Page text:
Through a four to six race series, it’s a nice meta game to gradually improve your chosen car from a basic road car to a track warrior with wings, race tyres and engine mods. If you’re having to be tentative and cautious in race one, by the final race, you’re really pushing thanks to the added mechanical grip and feel that you’ve built up for the car over a couple hours of racing.
There’s a bit of give and take with this system, though. Firstly, all your race winnings can now go to buying cars and not on pricey car parts; any time you respec a car, it’s totally free; unlocking a category gives you all the sports, race and other options at once, you just have to contend with the CP limit of the car’s level. A lot of that is good as a progression system, but it also means that you can’t just buy a car and then max it out in one go – not so great for more social racing if a buddy has a particular idea to recreate BTCC races, or something.
Car collecting will be greatly sped up if you buy the Premium Edition of the game with the VIP membership. This doubles the base earnings from a race, so you’ll typically receive around 30,000 cr. instead of 15,000 cr., and that dramatically brings down the time it takes to save up for a high end car from around twenty races for 300,000 cr. to more like ten. It does seem a bit stingy for standard players.
Heading online sees Forza follow in the footsteps of other games with having races on a schedule, instead of more dynamic on-the-fly matchmaking. This ties into the whole race weekend vibe, as you have to sign up for an event, which then drops you into practice, and the race itself kicks off at a set time.
First things first, you have to take part in three introductory races in the Qualifier Series, which lets the game award you a safety rating and ranking for matchmaking in future, but once that’s out of the way, you’ll find a bit more variety to the events available at any one time than compared to GT7, with each category – Touring Car, Forza GT, and other time-limited themes and groups – having its own schedule and track playlist.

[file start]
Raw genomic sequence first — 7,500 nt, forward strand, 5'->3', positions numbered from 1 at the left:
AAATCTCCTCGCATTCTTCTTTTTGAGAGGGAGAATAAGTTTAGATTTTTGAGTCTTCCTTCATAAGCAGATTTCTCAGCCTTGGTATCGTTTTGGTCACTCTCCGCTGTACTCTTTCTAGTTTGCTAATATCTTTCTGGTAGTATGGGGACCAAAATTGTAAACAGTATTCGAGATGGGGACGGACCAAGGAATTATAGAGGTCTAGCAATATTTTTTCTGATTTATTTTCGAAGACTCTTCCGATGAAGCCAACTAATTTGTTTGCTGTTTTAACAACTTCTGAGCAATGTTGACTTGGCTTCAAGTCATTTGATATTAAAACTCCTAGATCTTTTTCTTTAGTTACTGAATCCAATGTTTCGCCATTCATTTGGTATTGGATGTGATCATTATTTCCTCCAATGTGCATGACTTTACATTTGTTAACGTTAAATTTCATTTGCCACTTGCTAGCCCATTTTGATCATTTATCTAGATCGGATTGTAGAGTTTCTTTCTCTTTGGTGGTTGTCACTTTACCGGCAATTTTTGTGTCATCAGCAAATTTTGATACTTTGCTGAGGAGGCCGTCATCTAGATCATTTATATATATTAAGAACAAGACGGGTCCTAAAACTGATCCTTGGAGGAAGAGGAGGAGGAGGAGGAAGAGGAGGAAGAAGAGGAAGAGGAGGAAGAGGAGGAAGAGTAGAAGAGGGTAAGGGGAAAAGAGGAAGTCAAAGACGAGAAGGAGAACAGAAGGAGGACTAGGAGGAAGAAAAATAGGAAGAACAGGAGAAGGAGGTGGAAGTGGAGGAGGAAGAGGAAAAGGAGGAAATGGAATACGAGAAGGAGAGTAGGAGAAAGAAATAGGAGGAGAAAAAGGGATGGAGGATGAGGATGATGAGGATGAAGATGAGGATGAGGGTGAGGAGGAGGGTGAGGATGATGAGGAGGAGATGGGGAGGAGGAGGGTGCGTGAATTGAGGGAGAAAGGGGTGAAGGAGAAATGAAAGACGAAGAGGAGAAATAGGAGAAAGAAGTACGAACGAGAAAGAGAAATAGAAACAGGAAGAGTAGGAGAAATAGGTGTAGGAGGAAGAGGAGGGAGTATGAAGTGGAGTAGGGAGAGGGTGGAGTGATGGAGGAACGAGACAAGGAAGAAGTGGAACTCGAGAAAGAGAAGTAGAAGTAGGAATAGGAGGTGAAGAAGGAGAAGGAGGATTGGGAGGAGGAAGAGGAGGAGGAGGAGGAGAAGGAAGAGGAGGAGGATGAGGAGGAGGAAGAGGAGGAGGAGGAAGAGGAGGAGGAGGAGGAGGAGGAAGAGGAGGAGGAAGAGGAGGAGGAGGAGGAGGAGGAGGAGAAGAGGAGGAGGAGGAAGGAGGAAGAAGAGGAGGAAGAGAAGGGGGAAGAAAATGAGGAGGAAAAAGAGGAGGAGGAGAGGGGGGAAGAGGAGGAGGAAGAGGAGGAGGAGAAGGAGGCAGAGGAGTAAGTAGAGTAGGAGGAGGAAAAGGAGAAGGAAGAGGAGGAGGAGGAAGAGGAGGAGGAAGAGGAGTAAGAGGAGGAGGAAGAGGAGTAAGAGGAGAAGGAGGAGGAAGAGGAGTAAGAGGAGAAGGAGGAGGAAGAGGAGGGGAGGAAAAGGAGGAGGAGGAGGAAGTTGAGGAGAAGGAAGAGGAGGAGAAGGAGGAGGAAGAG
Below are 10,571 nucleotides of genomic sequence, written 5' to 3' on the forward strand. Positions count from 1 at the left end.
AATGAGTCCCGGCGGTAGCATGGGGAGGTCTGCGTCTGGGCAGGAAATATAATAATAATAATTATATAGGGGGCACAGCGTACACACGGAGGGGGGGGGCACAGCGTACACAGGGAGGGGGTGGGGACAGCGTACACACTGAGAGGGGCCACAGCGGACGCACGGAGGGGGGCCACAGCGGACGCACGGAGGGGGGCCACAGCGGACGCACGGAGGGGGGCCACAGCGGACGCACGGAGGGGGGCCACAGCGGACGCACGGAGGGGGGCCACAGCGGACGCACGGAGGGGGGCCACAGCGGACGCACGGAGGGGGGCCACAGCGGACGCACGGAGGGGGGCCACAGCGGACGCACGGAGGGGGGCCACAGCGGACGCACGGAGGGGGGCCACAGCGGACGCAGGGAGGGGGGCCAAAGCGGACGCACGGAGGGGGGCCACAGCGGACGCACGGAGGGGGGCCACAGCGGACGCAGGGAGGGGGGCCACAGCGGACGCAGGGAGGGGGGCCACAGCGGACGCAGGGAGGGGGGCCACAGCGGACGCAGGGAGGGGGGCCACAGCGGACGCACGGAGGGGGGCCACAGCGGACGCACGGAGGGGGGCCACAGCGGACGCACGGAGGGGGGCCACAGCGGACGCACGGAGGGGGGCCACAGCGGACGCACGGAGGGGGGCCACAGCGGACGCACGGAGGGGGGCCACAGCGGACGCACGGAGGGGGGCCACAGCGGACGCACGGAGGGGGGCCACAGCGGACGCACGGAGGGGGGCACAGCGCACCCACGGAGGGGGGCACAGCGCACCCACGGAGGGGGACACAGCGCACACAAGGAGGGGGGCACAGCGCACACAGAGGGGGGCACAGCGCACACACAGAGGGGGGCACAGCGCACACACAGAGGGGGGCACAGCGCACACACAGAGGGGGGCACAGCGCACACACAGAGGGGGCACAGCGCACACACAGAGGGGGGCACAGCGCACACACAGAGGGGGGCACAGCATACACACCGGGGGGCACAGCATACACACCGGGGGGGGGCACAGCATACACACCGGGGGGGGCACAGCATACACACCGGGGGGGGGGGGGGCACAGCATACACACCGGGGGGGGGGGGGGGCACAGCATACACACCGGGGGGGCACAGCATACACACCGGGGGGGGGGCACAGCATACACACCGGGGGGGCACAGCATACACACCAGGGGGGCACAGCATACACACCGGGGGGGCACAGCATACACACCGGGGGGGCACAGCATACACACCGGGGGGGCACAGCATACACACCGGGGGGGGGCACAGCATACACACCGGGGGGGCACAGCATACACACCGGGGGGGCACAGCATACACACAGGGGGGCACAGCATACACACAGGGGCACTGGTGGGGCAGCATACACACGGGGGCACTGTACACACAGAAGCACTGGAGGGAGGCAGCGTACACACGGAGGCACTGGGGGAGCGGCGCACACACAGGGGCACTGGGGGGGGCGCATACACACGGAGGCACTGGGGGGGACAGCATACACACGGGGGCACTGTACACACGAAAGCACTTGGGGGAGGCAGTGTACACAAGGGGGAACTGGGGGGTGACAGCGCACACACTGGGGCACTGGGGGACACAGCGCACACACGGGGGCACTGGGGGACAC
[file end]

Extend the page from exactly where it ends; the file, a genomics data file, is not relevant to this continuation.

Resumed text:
More of the underlying race simulation elements comes to the fore during online racing with the tyre wear and fuel usage having more of an impact once you’re running race cars with slick tyres. A soft tyre will generally wear down and basically stop turning by the end of a short event, so you’re best off just sticking with the medium compound unless you’re up for a heartbreaking final lap, but for medium-length races, you will need to pit and that opens up some marginal strategic options to explore.
Where Forza has generally been a gamepad-first racer over the past 18 years, the enhanced physics engine had me plugging in an Xbox-capable Fanatec wheel, and I’ve really rather enjoyed it, especially with an eye to more competitive racing. Through review, I’ve leant on a few assists, such as sticking with the Standard steering instead of Simulation, which I found a little easier to intuit across a range of cars, and relying on that crutch of a racing line through corners – yeah, I’m a bit lazy when it comes to finding braking points.
Unfortunately, wheels aren’t yet first class controllers on Xbox. The Fanatec CSL Elite wheel base has a rev indicator strip, the McLaren GT3 V2 wheel has an OLED for a digital speedometer, but they don’t work on Xbox. It’s also not recognising or duplicating some buttons and paddles, so I don’t have a good way to map looking left or right while racing – thankfully you can turn on proximity indicators. This is a common issue for Xbox licensed wheels, and we’ve had years of finger pointing and lacking communication to fix it. The only answer is to play on a PC to get the most out of a racing wheel.
As is so common, Forza Motorsport is aiming to be a long-term platform that Turn 10 will continue to grow and evolve as a live service. There is a feeling that the game at launch is focused on getting the basics right with the racing, career, progression and online. It’s lacking some of the bombast of Forza Motorsport 7 with a more neutral tone to track intros and none of the quirky driver suits (I’ll miss my Viva Piñata suit). Still, what we can look forward to is the regular addition of new cars and tracks, as well as the featured events to show them off – right now, GT7 has more than a year’s head start down the live service track, but Forza can certainly catch up.